Then came a stab at investing. He bought and sold a domain-name company, which taught him how Google could bring money to unloved corners of the Web, and he put together a group that took control of for $27 million in 2000, after that stock had cratered. Rosenblatt became CEO, but the company liquidated the following year, giving him that much more respect for the bottom line.

Rosenblatt joined Intermix Media Inc., a mishmash of entertainment and market websites, as CEO in 2004. He gets credit from fellow executives there for encouraging the development of MySpace, the social networking site that dethroned Friendster four years ago and is still No. 1 in U.S. visitors.

At Intermix, Rosenblatt learned about building a mass audience and the power of social media. He also got another chunk of serious money: his $23-million share of the $580-million News Corp. paid for the company in 2005.

By the time he started meeting potential investors in Demand Media, Rosenblatt had an extraordinary record in the hottest sector of the Web. But he was almost too slick, said Fred Harman, a managing partner with Oak Investment Partners.


“Virtually everyone has the first impression of him as a smooth, fast-talking entrepreneur, and you’re just not sure in that initial meeting whether it’s all show and no go,” Harman said. “But it doesn’t take long to figure out he’s a brilliant thinker and a company builder.”

Legal tests

Others might have been leery of Rosenblatt’s brushes with controversy. The Federal Trade Commission sued IMall and two other founders -- but not Rosenblatt -- in 1999, accusing them of misleading customers with unrealistic tales about the money they could earn selling ads on their Web pages.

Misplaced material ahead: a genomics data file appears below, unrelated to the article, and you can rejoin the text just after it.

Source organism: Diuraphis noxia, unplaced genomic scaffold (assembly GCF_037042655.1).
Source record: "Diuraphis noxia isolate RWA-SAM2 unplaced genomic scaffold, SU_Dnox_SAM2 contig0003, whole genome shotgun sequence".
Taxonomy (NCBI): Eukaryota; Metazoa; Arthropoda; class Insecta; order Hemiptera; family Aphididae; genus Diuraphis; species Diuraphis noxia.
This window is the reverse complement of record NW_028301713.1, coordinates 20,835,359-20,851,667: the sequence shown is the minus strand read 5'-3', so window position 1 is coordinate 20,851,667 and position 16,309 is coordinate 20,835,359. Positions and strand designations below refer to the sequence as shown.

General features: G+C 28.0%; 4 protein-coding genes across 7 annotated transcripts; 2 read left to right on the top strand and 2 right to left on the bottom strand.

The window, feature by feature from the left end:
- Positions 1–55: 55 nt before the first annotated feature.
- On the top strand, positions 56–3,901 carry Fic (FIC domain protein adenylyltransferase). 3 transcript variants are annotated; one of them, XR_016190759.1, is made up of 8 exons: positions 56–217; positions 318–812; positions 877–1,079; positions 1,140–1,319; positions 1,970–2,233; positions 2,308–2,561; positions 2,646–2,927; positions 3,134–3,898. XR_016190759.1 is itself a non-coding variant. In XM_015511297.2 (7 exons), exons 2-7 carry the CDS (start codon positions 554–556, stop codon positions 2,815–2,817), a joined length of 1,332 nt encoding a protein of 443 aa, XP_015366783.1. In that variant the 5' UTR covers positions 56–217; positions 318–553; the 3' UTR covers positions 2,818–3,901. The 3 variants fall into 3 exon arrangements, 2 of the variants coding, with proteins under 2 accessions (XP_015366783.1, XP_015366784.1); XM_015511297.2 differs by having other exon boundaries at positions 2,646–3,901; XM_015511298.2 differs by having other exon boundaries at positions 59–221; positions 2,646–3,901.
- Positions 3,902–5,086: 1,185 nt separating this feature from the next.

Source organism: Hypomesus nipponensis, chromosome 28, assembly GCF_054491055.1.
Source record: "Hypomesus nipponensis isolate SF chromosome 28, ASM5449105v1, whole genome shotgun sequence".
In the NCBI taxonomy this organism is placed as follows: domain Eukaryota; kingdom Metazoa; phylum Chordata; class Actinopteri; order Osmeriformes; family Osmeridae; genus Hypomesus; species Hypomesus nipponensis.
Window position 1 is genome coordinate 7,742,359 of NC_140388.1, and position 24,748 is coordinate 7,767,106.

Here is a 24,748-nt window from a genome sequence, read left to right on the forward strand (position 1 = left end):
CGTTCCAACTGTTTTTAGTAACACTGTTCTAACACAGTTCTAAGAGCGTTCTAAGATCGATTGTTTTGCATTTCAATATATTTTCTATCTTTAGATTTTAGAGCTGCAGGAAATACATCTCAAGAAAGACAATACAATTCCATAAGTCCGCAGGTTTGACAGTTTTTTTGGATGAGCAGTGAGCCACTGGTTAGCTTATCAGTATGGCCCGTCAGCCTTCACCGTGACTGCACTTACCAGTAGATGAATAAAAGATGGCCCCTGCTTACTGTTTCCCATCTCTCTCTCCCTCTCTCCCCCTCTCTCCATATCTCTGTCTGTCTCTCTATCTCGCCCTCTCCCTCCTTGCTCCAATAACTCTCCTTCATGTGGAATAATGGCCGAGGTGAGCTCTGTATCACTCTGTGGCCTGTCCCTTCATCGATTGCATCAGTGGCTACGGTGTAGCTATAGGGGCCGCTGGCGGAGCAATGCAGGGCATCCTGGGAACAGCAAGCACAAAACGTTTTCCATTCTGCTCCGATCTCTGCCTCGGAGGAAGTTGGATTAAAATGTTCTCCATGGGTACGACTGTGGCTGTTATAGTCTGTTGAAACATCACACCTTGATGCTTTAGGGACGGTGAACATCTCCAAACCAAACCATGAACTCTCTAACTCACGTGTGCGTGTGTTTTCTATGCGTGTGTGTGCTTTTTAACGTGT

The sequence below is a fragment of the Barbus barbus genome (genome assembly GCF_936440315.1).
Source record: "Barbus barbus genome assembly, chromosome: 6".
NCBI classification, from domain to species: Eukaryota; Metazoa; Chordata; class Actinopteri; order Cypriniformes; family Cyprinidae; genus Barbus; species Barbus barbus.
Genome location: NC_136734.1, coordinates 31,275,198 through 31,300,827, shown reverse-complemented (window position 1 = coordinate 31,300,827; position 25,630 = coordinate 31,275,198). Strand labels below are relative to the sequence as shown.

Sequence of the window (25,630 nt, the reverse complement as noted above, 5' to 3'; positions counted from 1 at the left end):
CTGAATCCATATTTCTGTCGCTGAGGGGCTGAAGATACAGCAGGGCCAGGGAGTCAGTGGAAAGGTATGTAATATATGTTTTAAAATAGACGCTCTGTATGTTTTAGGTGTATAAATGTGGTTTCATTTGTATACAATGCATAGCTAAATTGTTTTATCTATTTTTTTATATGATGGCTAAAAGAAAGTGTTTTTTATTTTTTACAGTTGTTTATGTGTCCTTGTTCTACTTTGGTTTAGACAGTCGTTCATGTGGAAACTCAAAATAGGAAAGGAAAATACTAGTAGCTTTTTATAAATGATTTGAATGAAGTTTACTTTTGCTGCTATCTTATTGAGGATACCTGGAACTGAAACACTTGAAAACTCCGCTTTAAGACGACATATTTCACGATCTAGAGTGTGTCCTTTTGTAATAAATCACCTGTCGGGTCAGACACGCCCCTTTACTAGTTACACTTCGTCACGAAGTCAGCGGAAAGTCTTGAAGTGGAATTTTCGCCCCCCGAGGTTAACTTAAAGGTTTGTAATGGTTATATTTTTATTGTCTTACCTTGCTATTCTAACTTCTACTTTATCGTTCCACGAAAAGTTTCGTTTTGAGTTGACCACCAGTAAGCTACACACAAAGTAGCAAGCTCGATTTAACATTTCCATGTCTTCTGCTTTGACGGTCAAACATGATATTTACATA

In 2005, then-New York Atty. Gen. Eliot Spitzer sued Intermix, alleging that it conned millions of consumers into installing ad-spewing spyware on their computers.


Both of those cases settled for millions of dollars without admissions of guilt. Still pending is a suit brought by Intermix investors who say Rosenblatt and other directors sold the Los Angeles company to News Corp. too cheaply because of sweetheart deals that included accelerated stock-option vesting and indemnification for any alleged misdeeds. Rosenblatt said he was proud of the price he won for a company with a 2004 market value of $70 million.

Harman thought of such experiences as good training for Rosenblatt. Oak Investment Partners invested in 2006, as did Spectrum Equity Investors. Goldman, Sachs & Co. joined them in 2007. Their stakes value the company at $1 billion, and they hope to sell stock to the public next year.

Unlike such visionary entrepreneurs as Google Inc.'s founders, Harman said, Rosenblatt’s strength isn’t a devotion to a single idea or invention. Instead, he’s like a mountaineer who keeps in mind the endgame -- creating a next-generation media power -- while constantly reevaluating how to traverse the next 100 feet.

There have been occasional duds, such as the plan to resell domain names ending in .tv along with video and social networking tools. Not every website, it turns out, aspires to be a new-media business.


But other elements of the plan are coming together, aided by this year’s $75-million acquisition of Pluck. The Texas company adds blogs and social networking tools to media sites as diverse as USA Today and the Economist. Simply by allowing reader comments and other interaction, such sites have seen their numbers of page views soar.

Fertile corner